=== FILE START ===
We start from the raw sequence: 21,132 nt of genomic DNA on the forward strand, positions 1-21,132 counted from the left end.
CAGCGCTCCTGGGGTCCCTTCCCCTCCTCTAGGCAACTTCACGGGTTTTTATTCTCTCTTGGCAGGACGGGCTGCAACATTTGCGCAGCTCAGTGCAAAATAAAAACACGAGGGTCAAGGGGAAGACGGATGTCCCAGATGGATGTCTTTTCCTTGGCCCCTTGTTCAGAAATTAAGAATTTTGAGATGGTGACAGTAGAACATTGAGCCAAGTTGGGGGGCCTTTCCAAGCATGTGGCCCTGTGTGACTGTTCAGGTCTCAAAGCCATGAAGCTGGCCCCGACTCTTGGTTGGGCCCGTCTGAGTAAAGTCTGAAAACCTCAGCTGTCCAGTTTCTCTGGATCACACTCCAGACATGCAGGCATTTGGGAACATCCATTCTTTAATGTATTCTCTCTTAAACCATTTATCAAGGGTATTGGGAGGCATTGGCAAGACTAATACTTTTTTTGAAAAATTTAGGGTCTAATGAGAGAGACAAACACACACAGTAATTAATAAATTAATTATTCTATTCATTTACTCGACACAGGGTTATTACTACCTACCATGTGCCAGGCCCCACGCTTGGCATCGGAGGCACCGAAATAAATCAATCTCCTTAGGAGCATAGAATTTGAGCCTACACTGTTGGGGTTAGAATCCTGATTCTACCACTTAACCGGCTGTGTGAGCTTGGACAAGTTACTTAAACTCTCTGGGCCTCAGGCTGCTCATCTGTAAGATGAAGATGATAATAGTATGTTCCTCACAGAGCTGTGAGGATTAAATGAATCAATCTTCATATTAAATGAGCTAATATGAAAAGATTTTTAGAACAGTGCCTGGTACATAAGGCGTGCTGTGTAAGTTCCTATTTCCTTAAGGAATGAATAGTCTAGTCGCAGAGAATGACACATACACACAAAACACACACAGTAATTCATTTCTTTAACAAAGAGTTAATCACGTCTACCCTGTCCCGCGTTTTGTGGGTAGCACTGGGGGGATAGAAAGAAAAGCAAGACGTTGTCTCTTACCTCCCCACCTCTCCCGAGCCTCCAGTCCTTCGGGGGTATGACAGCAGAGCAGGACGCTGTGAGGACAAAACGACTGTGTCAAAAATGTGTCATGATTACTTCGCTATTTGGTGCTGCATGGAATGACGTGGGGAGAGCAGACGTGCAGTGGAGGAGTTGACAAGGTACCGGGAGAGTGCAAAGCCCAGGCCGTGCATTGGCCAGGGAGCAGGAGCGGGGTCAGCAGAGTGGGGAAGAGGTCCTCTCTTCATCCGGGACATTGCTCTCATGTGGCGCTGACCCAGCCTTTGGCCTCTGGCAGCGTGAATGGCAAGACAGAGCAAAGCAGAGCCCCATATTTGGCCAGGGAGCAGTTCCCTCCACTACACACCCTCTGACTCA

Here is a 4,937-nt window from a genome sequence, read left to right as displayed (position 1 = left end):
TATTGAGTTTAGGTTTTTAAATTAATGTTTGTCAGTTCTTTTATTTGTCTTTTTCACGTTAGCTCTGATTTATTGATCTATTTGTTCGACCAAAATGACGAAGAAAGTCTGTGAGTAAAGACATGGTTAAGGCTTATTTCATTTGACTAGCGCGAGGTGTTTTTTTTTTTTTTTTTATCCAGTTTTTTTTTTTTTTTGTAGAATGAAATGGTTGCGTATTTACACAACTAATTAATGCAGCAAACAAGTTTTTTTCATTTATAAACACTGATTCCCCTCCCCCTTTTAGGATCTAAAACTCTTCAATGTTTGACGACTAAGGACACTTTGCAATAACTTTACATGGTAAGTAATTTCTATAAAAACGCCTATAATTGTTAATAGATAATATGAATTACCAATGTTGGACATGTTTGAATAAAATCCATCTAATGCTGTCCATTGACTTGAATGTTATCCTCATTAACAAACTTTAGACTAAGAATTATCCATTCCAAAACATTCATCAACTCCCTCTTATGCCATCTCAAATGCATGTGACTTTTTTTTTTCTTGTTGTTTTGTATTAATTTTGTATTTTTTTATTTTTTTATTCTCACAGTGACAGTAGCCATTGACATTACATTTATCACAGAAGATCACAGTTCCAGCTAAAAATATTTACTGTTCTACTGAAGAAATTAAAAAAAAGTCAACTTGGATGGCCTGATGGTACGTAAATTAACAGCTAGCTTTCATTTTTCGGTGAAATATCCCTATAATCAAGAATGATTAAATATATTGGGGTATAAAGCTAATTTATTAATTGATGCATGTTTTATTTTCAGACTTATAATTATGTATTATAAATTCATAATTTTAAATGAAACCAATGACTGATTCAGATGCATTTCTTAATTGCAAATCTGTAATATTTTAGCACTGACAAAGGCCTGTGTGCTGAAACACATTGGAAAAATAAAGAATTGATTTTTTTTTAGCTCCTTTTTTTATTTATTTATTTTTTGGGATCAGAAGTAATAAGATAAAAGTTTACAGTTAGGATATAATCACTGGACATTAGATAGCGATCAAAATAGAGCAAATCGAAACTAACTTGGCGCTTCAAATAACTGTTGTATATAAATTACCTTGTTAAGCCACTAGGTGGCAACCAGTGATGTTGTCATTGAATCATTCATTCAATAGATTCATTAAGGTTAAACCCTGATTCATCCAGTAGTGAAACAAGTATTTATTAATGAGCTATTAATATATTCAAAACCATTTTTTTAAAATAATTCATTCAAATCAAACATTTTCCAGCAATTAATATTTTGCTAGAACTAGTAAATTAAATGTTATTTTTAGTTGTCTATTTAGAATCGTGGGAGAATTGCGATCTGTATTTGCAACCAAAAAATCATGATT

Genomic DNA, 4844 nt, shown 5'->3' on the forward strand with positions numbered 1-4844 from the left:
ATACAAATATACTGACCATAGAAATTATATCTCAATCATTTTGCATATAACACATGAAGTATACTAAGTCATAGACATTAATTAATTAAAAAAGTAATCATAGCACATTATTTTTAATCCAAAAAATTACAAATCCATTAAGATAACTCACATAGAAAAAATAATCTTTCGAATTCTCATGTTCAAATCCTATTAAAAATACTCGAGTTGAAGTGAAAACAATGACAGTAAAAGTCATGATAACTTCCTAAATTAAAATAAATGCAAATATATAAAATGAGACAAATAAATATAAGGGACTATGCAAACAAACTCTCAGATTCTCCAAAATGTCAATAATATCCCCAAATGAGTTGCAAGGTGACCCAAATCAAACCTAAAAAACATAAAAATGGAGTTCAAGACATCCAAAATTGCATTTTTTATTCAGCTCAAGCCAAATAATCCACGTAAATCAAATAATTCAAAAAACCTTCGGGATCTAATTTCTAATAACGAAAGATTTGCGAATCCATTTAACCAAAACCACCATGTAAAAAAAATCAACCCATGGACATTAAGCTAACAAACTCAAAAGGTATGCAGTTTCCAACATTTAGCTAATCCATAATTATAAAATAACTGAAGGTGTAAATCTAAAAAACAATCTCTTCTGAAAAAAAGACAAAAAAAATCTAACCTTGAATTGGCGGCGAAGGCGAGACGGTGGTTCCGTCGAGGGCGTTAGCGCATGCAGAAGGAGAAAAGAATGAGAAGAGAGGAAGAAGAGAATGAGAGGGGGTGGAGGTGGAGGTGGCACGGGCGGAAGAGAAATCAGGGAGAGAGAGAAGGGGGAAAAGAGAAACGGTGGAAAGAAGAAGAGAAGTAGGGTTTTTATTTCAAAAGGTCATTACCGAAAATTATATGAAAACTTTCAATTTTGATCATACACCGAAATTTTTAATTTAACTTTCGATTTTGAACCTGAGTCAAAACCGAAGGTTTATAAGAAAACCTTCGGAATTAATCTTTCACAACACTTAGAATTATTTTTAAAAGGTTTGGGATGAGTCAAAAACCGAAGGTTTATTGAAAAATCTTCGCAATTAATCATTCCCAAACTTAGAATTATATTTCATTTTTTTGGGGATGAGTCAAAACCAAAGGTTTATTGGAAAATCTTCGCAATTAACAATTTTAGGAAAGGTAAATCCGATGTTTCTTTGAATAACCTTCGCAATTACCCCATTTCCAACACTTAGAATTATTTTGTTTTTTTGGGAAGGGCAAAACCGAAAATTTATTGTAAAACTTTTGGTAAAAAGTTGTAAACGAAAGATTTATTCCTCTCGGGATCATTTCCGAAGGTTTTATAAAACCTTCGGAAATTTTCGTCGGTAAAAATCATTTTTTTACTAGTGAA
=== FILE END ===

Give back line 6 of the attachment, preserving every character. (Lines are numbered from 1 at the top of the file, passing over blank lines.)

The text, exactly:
ATACAAATATACTGACCATAGAAATTATATCTCAATCATTTTGCATATAACACATGAAGTATACTAAGTCATAGACATTAATTAATTAAAAAAGTAATCATAGCACATTATTTTTAATCCAAAAAATTACAAATCCATTAAGATAACTCACATAGAAAAAATAATCTTTCGAATTCTCATGTTCAAATCCTATTAAAAATACTCGAGTTGAAGTGAAAACAATGACAGTAAAAGTCATGATAACTTCCTAAATTAAAATAAATGCAAATATATAAAATGAGACAAATAAATATAAGGGACTATGCAAACAAACTCTCAGATTCTCCAAAATGTCAATAATATCCCCAAATGAGTTGCAAGGTGACCCAAATCAAACCTAAAAAACATAAAAATGGAGTTCAAGACATCCAAAATTGCATTTTTTATTCAGCTCAAGCCAAATAATCCACGTAAATCAAATAATTCAAAAAACCTTCGGGATCTAATTTCTAATAACGAAAGATTTGCGAATCCATTTAACCAAAACCACCATGTAAAAAAAATCAACCCATGGACATTAAGCTAACAAACTCAAAAGGTATGCAGTTTCCAACATTTAGCTAATCCATAATTATAAAATAACTGAAGGTGTAAATCTAAAAAACAATCTCTTCTGAAAAAAAGACAAAAAAAATCTAACCTTGAATTGGCGGCGAAGGCGAGACGGTGGTTCCGTCGAGGGCGTTAGCGCATGCAGAAGGAGAAAAGAATGAGAAGAGAGGAAGAAGAGAATGAGAGGGGGTGGAGGTGGAGGTGGCACGGGCGGAAGAGAAATCAGGGAGAGAGAGAAGGGGGAAAAGAGAAACGGTGGAAAGAAGAAGAGAAGTAGGGTTTTTATTTCAAAAGGTCATTACCGAAAATTATATGAAAACTTTCAATTTTGATCATACACCGAAATTTTTAATTTAACTTTCGATTTTGAACCTGAGTCAAAACCGAAGGTTTATAAGAAAACCTTCGGAATTAATCTTTCACAACACTTAGAATTATTTTTAAAAGGTTTGGGATGAGTCAAAAACCGAAGGTTTATTGAAAAATCTTCGCAATTAATCATTCCCAAACTTAGAATTATATTTCATTTTTTTGGGGATGAGTCAAAACCAAAGGTTTATTGGAAAATCTTCGCAATTAACAATTTTAGGAAAGGTAAATCCGATGTTTCTTTGAATAACCTTCGCAATTACCCCATTTCCAACACTTAGAATTATTTTGTTTTTTTGGGAAGGGCAAAACCGAAAATTTATTGTAAAACTTTTGGTAAAAAGTTGTAAACGAAAGATTTATTCCTCTCGGGATCATTTCCGAAGGTTTTATAAAACCTTCGGAAATTTTCGTCGGTAAAAATCATTTTTTTACTAGTGAA